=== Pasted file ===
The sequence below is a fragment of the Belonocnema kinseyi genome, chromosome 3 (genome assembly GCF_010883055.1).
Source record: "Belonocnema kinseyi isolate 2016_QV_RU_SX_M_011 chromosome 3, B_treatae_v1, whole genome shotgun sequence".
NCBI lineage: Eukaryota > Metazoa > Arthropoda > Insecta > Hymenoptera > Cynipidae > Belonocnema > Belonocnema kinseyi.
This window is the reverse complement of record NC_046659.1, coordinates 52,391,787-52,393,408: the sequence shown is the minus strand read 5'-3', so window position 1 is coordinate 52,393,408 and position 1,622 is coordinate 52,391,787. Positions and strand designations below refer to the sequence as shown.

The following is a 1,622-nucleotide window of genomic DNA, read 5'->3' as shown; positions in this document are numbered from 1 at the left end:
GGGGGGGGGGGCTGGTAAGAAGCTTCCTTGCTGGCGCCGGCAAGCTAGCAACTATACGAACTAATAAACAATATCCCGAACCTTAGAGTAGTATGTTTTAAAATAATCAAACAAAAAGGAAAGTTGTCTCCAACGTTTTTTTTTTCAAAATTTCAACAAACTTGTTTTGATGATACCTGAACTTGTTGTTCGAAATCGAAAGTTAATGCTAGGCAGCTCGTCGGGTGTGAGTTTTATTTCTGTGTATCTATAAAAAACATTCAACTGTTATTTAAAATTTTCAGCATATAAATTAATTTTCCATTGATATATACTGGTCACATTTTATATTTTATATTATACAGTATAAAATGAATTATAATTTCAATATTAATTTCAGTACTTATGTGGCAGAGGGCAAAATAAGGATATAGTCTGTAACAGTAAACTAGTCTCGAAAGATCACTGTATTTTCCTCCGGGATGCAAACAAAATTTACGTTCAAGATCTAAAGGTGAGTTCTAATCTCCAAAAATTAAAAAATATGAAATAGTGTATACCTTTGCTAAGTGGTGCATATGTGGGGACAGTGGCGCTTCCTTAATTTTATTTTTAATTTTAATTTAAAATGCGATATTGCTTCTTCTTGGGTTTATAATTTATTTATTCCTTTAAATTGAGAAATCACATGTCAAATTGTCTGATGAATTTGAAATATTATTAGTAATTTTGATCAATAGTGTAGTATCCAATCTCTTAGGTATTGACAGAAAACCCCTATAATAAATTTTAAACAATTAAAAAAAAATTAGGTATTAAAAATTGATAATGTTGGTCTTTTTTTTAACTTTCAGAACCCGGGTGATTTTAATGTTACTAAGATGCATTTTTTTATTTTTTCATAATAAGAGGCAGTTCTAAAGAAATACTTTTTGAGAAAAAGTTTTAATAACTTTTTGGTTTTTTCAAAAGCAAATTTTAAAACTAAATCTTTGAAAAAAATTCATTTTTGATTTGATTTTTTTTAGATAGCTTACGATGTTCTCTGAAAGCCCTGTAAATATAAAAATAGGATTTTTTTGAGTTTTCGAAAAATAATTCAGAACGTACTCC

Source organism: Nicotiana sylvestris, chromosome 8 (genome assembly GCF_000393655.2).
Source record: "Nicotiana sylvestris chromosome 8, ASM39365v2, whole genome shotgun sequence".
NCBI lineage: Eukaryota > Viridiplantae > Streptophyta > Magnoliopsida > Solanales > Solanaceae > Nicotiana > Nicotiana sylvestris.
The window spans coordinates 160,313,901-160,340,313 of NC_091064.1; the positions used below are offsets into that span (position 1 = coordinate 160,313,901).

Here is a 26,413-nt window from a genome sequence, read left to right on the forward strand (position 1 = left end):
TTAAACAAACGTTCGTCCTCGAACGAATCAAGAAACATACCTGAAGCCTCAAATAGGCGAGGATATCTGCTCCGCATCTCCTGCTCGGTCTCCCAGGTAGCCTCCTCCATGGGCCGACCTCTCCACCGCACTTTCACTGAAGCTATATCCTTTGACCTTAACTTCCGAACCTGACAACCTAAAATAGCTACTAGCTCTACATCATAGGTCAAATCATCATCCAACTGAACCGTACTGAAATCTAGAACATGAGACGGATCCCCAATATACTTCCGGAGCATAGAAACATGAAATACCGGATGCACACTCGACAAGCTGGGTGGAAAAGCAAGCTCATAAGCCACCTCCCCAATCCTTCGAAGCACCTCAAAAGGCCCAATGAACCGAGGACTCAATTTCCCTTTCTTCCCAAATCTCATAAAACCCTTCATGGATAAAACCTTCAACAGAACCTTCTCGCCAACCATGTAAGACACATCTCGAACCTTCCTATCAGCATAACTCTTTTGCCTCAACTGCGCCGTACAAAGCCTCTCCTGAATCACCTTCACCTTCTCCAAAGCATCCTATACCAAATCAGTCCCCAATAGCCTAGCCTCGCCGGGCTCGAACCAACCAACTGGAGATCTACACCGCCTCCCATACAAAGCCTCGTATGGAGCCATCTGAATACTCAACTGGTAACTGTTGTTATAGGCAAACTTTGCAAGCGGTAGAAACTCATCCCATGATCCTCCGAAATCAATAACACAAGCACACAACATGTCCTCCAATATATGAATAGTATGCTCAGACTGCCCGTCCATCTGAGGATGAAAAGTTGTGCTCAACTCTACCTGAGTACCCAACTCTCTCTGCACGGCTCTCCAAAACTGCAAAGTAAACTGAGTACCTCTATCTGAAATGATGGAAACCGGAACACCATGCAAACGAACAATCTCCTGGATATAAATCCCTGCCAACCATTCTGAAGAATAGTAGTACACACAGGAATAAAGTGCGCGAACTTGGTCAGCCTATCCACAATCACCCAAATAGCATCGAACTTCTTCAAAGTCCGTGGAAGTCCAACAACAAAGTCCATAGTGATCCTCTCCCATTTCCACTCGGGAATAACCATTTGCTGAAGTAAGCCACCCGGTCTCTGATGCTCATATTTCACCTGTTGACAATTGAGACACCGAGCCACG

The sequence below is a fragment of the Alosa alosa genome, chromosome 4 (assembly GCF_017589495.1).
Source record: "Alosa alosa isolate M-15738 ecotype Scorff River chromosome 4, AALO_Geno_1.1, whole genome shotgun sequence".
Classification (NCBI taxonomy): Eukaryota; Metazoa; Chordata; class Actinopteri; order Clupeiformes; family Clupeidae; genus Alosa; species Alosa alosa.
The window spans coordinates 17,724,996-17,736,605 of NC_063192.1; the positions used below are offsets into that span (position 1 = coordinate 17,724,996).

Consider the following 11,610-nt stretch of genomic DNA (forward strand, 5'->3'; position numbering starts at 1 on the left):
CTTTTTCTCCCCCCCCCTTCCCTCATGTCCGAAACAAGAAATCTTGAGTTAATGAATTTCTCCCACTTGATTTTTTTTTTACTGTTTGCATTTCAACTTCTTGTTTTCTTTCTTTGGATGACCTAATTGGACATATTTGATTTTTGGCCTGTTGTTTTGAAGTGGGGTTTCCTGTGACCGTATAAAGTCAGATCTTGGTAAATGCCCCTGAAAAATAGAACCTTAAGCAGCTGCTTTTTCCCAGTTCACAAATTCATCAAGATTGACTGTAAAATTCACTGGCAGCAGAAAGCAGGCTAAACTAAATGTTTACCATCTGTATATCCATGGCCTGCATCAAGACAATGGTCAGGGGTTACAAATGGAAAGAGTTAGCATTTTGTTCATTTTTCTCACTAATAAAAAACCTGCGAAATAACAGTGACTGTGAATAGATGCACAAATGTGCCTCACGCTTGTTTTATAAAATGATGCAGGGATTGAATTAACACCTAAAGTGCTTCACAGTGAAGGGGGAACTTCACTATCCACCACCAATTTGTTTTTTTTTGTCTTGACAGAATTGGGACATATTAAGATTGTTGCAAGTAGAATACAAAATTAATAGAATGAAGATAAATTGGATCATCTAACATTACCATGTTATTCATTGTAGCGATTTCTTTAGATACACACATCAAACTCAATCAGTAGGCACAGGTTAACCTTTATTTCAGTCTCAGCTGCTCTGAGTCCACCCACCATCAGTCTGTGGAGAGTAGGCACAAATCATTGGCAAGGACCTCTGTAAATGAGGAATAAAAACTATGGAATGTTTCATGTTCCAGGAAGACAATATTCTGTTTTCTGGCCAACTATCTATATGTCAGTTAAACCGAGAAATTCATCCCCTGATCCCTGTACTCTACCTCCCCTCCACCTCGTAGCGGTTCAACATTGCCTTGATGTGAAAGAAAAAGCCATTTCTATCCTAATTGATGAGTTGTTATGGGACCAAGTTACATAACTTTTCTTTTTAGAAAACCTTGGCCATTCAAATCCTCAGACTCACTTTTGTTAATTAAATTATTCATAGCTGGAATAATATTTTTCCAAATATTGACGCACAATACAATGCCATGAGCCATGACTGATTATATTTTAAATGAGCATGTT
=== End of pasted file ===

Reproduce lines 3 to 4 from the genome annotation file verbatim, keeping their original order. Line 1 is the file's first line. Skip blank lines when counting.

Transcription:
NCBI lineage: Eukaryota > Metazoa > Arthropoda > Insecta > Hymenoptera > Cynipidae > Belonocnema > Belonocnema kinseyi.
This window is the reverse complement of record NC_046659.1, coordinates 52,391,787-52,393,408: the sequence shown is the minus strand read 5'-3', so window position 1 is coordinate 52,393,408 and position 1,622 is coordinate 52,391,787. Positions and strand designations below refer to the sequence as shown.